Busted Axle Road
CopyrightÂ© 1993, 2001, 2010
"The beauty of this particular part of the plan," Harris Harper said, "Is that essentially, it allows the organization to buy the 61-footer for us, and totally legally, too."
"Ingenious," Dale McMullen agreed. The two were discussing PLAN SAIL, which was Harper's plan to turn the Defenders of Gaea totally and untraceably legitimate, over a three year period, which would allow them to retire without fear of prosecution. They wouldn't have to have their fingers on the keys any longer to keep auditors and investigators from finding things they didn't want found. "How'd you manage that?"
"Pretty simple," Harris said. "You and I go ahead and buy the boat outright. We've got the cash to do it, but we could go to a bank, just to make it look better. Then, we arrange for the Defenders to lease it from us. That still gives us the option to use it when we want to, but if we run a couple of high-profile operations with it, it'll make the use look legitimate."
Dale nodded his head. "What kind of operations do you have in mind?"
"Some sort of Cousteau or Greenpeace thing. You remember last summer, when Heather was talking about the Japanese whaling fleet? What happens if we go out looking for them, and take a video crew with us. We can get tapes of the whale killing under way, and maybe do something that looks a little symbolic. Or, maybe something like Japanese drift netting. They kill a lot of dolphins that way."
McMullen shook his head. "Might be safer than taking on whale factories," he said. "A 61-footer sounds pretty big to us, but it's a pipsqueak thing, even next to one of those whale catchers. Those whale factories and catchers are pretty fast, too. We might have a hell of a time catching them."
"That's why I like the 61-footer we looked at Saturday," Harris said. "It's pretty fast, anyway, and those two big diesels under the cockpit will bounce us along a lot faster. Anyway, I'm sure we can come up with several projects to justify the boat's use, while we get to go sailing."
Dale smiled. Buying the sailboat wasn't really an environmental project, unless you considered checking out the grass skirts in the South Pacific as an environmental issue. They'd paid their dues. "So, how does this fit into the whole picture?" he said.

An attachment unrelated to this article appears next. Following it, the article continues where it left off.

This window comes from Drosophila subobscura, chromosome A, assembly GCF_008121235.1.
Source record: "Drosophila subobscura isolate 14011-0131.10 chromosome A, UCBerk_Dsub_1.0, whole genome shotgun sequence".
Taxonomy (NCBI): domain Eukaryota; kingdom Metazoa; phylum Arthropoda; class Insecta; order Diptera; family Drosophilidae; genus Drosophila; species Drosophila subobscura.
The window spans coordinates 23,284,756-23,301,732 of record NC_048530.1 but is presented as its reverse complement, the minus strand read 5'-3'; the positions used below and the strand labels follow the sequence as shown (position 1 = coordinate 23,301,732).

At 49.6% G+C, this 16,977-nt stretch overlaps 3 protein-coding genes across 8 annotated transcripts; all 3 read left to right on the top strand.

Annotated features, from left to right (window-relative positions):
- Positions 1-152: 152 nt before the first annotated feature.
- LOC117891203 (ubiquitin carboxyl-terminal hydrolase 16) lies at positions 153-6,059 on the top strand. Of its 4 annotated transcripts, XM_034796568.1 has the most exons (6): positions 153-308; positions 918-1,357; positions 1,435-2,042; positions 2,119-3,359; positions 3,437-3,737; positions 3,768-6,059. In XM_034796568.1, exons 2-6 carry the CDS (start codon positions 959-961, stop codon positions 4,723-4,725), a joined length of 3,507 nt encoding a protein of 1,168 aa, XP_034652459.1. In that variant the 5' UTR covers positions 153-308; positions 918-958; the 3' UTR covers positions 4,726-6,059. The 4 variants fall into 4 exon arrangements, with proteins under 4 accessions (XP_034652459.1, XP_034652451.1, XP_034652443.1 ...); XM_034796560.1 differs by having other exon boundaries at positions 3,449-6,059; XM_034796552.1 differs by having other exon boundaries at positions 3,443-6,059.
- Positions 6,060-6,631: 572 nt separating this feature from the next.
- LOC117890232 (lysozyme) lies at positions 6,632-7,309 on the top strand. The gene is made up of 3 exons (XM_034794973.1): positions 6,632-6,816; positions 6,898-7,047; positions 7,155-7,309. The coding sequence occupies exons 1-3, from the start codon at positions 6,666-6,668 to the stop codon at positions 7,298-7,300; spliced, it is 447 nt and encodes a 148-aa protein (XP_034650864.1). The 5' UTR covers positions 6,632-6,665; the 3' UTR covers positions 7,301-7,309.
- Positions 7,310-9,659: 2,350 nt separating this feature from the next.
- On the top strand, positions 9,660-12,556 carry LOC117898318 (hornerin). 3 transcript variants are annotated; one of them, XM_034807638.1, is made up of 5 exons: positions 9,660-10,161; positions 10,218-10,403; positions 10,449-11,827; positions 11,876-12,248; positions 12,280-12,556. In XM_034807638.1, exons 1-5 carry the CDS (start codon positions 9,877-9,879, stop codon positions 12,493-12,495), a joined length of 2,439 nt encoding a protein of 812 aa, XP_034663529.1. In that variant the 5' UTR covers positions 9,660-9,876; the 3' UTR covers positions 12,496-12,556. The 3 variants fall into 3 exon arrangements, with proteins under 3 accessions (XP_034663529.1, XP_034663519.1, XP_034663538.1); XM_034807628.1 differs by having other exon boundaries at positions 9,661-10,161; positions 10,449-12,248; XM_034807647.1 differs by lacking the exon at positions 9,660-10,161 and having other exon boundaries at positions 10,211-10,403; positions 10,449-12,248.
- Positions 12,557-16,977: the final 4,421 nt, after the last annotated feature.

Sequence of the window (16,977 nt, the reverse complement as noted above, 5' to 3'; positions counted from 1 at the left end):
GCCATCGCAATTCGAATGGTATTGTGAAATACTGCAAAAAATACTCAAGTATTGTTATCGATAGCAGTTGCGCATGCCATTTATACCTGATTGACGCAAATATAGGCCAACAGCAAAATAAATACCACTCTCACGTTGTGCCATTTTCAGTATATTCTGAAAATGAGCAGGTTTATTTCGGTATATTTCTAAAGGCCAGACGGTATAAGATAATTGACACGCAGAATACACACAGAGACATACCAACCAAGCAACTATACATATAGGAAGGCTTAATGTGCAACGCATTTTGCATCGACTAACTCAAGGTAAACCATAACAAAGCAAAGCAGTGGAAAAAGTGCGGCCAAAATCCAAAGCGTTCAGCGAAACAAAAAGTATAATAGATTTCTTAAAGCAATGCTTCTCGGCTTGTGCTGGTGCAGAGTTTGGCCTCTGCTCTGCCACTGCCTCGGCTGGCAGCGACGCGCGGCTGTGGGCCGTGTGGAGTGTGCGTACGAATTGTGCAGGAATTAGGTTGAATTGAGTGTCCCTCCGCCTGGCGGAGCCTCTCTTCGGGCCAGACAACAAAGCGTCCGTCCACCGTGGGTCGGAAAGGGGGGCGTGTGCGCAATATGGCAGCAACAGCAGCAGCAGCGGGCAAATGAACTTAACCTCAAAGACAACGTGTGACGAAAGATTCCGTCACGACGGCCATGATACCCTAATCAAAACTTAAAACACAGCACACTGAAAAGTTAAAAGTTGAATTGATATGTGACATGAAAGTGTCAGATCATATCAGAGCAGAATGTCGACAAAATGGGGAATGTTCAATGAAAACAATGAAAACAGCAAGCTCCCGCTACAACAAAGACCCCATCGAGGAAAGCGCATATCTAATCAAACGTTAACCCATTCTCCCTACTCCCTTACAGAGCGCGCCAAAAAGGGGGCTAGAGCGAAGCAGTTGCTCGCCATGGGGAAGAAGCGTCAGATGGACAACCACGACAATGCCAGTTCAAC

"It's not the whole thing, but it's a key," Harris said. "It's a high-visibility money pit. Basically, what we do is announce in the magazine that we're going to make a big drive to cut administrative expenses. We make some highly visible cuts, nothing terribly important, since the biggest cut is phasing out our cut. At the same time, the boat -- I think we want to call it the "Defender," don't you? -- will throw the financial picture into a turmoil. We can dump a lot of money into that operation legitimately. Then, after somewhere between two and four years, we, as the Defenders, can decide that the boat project is costing more than it's worth, and terminate it. You and I would still own the boat, but it would account for more money in the organization. At the same time we're phasing out our cut, we cut back on fundraising efforts a little, which means that the bottom line remains about the same. I figure we go on line with this the first of the year, now that we've got the best of the money we got from the Jenny Easton spots."
"I can see that," Dale nodded. "There's a lot of the old switcheroo going on there."
"Right," Harris agreed. "That's the general idea. It's still going to be four or five years before we could destroy all the records, but in three years we could leave. The only thing in the open records that could be considered evidence is deliberately ambiguous and misleading. This plan, and my set of records are the only way to tell what's really going on."
"You'd better keep a close eye on those records," Dale said.
"I always have," Harris said.
They were interrupted by the phone. Harris picked it up, to find that it was Mollie. "I've got Heather on line two," she said. "She wants to talk to Dale."
"We're busy right now," Harris said. "I'll have Dale call her back."
"There's no place to call her back," Mollie said. "She said she's calling from Minneapolis, on a pay phone. She says it's urgent."
"Hang on just a second," Harris said, turning to Harper. "Heather's calling from a pay phone in Minneapolis, and she wants to talk to you real bad. You want to take it here, or in your office?"
"I'll talk to her here," Dale said. "Why don't you put it on the speaker?"
"OK," Harris said, punching a button. "What's up, Heather?" he said. "What's so interesting in the Twin Cities?"